Until December 14th, The Drawing Center is showcasing a number of textile artists who employ their medium in ways "that activate the expressive and conceptual potential of line and illuminate affinities between the mediums of textile and drawing", as stated on their website. This exhibit is a welcome one, as textile arts continues to expand its reach & show up in spaces that in the past would not have considered showing such works. The debate over whether textile art is fine art or craft seems quickly to be waning in its relevance, as more and more artists employ textile - and craft - techniques in their work. This show is out alongside a Cheim & Reid exhibition of Louise Bourgeois.
The work that most struck me in the exhibit was a piece by Mónica Bengoa entitled One Hundred and Sixty Three Shades of Yellow, Green, Orange, Red, Purple, Brown, Grey & Black (so far). Clearly a piece that has had multiple incarnations, the date on the piece reads 2005-2014. What I loved in this piece was the way color truly dominated, and the exactness of it all. The vegetables appear as still life paintings in their embroidery hoops, incredibly realistic in a calm, quiet way. That she left the pieces in the hoops themselves could have functioned to create distance between the drawings and the embroidery. However the exactitude she musters in the placement of these vegetable morsels does not allow for such separation to occur between the two mediums, it is as if the hoops themselves operate as microscopes, illuminating the true nature of the vegetables whose representations are otherwise dull and unspecific in the pencil drawings.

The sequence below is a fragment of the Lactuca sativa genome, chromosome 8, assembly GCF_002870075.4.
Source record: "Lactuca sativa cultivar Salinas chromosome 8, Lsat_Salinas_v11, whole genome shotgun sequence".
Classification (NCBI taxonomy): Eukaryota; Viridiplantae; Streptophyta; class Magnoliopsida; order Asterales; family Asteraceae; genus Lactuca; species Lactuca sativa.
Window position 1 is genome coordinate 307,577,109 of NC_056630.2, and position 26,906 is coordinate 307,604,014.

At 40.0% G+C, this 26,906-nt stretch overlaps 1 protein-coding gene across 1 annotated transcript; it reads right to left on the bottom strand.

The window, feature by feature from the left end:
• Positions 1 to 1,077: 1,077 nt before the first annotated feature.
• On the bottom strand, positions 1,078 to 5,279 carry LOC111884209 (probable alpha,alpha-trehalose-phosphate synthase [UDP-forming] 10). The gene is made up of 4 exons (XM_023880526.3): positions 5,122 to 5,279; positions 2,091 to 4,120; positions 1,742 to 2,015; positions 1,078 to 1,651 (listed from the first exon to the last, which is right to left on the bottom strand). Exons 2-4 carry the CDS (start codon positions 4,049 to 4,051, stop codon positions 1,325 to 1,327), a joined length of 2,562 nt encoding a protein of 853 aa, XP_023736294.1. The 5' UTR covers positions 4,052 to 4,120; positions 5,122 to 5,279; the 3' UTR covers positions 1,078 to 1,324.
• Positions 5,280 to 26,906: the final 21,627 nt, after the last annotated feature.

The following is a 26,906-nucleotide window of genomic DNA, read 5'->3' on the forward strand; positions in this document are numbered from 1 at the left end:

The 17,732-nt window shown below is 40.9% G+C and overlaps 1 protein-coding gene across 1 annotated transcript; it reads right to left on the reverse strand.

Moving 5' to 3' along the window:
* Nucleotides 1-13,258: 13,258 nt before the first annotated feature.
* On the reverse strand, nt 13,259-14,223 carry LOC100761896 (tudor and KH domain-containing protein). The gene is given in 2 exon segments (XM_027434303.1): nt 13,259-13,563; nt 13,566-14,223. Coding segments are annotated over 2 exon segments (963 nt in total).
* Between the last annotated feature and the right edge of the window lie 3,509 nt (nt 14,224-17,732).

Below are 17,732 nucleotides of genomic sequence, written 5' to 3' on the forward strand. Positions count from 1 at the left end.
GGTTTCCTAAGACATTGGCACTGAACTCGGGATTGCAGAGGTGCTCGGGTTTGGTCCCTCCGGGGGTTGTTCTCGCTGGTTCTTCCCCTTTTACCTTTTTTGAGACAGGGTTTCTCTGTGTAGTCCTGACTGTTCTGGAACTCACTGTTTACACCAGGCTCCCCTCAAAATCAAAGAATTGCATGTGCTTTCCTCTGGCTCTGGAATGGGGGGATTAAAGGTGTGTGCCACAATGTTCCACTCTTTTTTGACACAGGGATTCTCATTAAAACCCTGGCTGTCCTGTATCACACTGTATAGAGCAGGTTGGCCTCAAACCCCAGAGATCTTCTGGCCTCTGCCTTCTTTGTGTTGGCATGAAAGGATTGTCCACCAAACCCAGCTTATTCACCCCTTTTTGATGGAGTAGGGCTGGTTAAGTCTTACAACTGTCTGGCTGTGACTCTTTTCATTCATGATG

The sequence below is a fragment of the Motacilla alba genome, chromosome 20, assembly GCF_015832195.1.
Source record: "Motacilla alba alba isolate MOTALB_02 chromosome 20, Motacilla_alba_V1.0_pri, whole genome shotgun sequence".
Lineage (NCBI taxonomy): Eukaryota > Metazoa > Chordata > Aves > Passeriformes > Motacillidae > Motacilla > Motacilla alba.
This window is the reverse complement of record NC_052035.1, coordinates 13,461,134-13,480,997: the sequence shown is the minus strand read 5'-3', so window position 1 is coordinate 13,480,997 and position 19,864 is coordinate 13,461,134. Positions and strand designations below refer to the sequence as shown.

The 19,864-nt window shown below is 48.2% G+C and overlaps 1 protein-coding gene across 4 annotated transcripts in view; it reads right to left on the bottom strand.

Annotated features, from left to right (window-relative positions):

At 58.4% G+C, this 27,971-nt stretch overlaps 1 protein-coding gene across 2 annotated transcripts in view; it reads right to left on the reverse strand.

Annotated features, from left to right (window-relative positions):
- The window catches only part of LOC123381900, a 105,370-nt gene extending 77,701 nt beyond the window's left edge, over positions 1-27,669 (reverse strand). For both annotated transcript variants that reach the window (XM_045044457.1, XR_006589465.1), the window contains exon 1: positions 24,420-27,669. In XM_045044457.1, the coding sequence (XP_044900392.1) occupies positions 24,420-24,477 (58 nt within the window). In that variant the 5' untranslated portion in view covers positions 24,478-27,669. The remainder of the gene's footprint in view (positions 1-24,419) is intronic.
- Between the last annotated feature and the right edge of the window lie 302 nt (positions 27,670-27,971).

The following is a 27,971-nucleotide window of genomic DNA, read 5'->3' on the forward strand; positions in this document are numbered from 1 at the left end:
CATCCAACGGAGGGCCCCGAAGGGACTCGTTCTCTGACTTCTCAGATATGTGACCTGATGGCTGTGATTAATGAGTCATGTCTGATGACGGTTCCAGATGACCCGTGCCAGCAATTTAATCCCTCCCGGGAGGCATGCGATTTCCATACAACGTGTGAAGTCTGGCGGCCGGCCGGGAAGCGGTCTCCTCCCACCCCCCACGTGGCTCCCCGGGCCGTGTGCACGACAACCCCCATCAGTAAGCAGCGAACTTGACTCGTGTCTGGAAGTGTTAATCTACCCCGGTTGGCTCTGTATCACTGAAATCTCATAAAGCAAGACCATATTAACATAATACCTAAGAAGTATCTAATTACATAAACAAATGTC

Perhaps it has to do with my utter adoration of vegetables, or the elegance with which she has represented them. I simply love this use of embroidery, not in any way referential to its historical usage, but instead moving it forward in an innovative way, and collaborating with drawing to mimic, and arguably expand, the genre still life paintings
Of course there was the beautifully rendered meditation on weaving entitled Union of Water & Fire by Lenore Tawney, 1974 which never disappoints. Somehow the powerful red of the fire has maintained its brilliance over the past 30 years. The woven linen strips function as two elements of life becoming one body, suggesting their interdependence even as opposing elements in our world. It is beautifully presented - clean, sharp and concise - with magnificent shadows, something I always love in a piece.
Finally, a piece entitled Termagant (La fille de Theia), 2014 by Jessica Rankin spoke to me. Simply stitched, the piece was meant to represent cosmic light - Theia the Greek goddess of shining light and her daughter Selene, the goddess of the moon. Yet these powerful women of light, while celebrated in the work itself as it shines and shimmers, creating wonderful undulating lines, are complicated in the name she chooses to give the piece.
This exhibit warrants a visit if you find yourself in the proximity. It reminded me that art is not confined to a medium, nor a wall, nor a message - it is an openly expanding term that includes so much that we do. Thank you to Joanna Kleinberg Romanow at the Drawing Center for curating this delightful exhibit.